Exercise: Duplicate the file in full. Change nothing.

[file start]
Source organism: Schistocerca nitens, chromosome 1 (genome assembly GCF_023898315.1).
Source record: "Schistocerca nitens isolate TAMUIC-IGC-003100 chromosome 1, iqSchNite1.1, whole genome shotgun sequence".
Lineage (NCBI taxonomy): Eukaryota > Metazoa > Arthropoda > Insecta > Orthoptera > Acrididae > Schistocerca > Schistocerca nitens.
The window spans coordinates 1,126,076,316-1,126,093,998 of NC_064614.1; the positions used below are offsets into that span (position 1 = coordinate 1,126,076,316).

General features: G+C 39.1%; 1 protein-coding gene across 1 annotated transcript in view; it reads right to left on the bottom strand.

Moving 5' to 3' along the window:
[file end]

Source organism: Schistocerca nitens, chromosome 1 (genome assembly GCF_023898315.1).
Source record: "Schistocerca nitens isolate TAMUIC-IGC-003100 chromosome 1, iqSchNite1.1, whole genome shotgun sequence".
Lineage (NCBI taxonomy): Eukaryota > Metazoa > Arthropoda > Insecta > Orthoptera > Acrididae > Schistocerca > Schistocerca nitens.
The window spans coordinates 1,126,076,316-1,126,093,998 of NC_064614.1; the positions used below are offsets into that span (position 1 = coordinate 1,126,076,316).

General features: G+C 39.1%; 1 protein-coding gene across 1 annotated transcript in view; it reads right to left on the bottom strand.

Moving 5' to 3' along the window: